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Clothing Construction: Terms, Basics & Methods

Instructor: Sunday Moulton

Sunday recently earned a PhD in Anthropology and has taught college courses in Anthropology, English, and high school ACT/SAT Prep.

In this lesson, we'll introduce some important terms and basic methods for sewing your own clothing. We'll discuss taking measurements, tips for an easier sewing process, and finishing touches for a professional look.

Wearable D.I.Y.

Have you ever loved an article of clothing but not its price tag? Looking at the garment, maybe you wished you could just make your own clothes, guaranteeing the exact fit and style you want. Well, the good news is that clothing construction is not as hard as you might think. Let's get familiar with some of the terms and basic processes involved. We'll also discuss a few tips to give your clothing a professional-looking finish.

Measurements

The first step in any clothing construction process is taking measurements. Here are some of the most common measurements along the front of the torso. You can look up other parts of the body for yourself.

Measurement numbers match the numbered descriptions.
Measurements

  1. Shoulder Length - measured from neckline to the end of the shoulder
  2. Neck - measured around the base of the neck
  3. Top Bust - measured around the torso, above the bust line, at the level of the armpit
  4. Bust - measured around the torso at the widest point of the bust, usually at the nipple
  5. Under Bust - measured around the torso just under the breast
  6. Waist - measured around the torso at the narrowest part of the waist
  7. High Hip - measured around the abdomen about 3-4 inches below the waistline
  8. Wrist - measure around the wrist joint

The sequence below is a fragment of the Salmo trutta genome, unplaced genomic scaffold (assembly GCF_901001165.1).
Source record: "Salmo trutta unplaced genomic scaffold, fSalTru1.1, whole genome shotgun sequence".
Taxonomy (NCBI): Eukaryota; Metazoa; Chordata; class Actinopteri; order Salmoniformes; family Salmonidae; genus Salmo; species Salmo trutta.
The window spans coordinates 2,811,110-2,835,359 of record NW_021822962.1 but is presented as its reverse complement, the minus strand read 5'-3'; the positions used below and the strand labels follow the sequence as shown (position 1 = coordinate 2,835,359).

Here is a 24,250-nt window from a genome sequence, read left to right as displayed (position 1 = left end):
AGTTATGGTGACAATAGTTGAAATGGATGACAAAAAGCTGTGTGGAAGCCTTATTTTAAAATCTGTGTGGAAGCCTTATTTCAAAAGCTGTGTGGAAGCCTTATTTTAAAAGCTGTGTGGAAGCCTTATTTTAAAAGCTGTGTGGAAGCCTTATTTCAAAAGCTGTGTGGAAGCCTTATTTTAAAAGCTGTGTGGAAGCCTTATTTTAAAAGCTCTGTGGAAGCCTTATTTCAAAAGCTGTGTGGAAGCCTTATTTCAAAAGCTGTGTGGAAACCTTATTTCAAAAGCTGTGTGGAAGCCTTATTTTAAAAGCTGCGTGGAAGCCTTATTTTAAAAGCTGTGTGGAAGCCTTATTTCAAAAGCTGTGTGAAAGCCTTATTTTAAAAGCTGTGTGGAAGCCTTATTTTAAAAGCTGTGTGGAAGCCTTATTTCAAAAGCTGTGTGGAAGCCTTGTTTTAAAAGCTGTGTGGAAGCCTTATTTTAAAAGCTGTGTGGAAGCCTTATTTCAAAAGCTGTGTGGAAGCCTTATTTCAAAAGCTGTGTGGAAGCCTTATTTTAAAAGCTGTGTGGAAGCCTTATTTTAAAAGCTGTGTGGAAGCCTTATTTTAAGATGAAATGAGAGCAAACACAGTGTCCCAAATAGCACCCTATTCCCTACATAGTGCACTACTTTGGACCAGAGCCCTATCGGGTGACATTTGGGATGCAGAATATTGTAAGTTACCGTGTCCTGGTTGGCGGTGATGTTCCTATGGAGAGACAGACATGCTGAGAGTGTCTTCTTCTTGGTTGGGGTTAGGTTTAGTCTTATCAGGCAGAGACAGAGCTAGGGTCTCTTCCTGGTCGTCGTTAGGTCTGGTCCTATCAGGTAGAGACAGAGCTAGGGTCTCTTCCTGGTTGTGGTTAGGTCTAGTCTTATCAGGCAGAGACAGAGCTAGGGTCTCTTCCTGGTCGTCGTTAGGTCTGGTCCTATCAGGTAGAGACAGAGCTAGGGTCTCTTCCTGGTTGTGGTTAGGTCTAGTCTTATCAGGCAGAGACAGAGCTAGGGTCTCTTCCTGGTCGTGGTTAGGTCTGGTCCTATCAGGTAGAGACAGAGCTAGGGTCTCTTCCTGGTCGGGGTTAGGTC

9. Front Length - measured from the point where the neckline and shoulder line meet, across the front of the body to the waistline, positioned to cross over the top of the nipple
  10. Bicep - measured around the upper arm
  11. Arm Length - measured from the end of the shoulder to the wrist; elbow is slightly bent to allow movement in your garment
  12. Elbow - measured around the elbow joint
  13. Hips - measured around the body at the widest point of the hips
  14. Waist to Hip - measured along the side of the body from the waistline to the fullest part of the hip

Measurement numbers match the numbered descriptions.
Measurements

Patterns, Fabrics, and Basic Construction

The measurements can either be used to create your own pattern, a template that guides the assembly of the garment's various fabric pieces, or to tailor a pre-made pattern from the store. Next, you need the right fabric. Often, store-bought patterns will recommend specific types of fabrics. You should follow these directions until you are familiar enough to start experimenting. However, you should always wash your fabric before you start sewing. This prevents color bleeding from the excess dye, removes chemicals that can irritate the skin, and reduces the risk of the garment shrinking after construction.

Notched Curve
Notching

Once you pin the pattern to the fabric, place your pins perpendicular to the seam to make it easier to remove them as you sew. You also might want to invest in a rotary cutter and a cutting mat. These tools make the cutting process much faster and easier. For curved pieces of fabric, try sewing a staystitch as soon as you cut to prevent unraveling and distortion. These stitches are placed about 1/8 inch from the line you will sew for a seam.

Finally, once you join two pieces, you should press the seams. You do this with an iron, pressing down but not moving it from side to side. Pressing will help set the seam and make the piece easier to work with, while moving the iron around could distort the fabric.

Press seams but don
Pressing

Seam Finishes and Final Touches

On the outside, your clothing project might look fantastic, but if you really want to have a garment that looks professionally tailored, you need to do some finishing touches. The primary finishes you want will be seam finishes, where are a way to neatly stitch your seams so you don't have jagged, frayed edges on the inside of your clothing. Today, many garment makers use a serger to bind your seams with a series of loops and stitches. This makes the seams strong, but you also get a raised line on the inside of your clothes.

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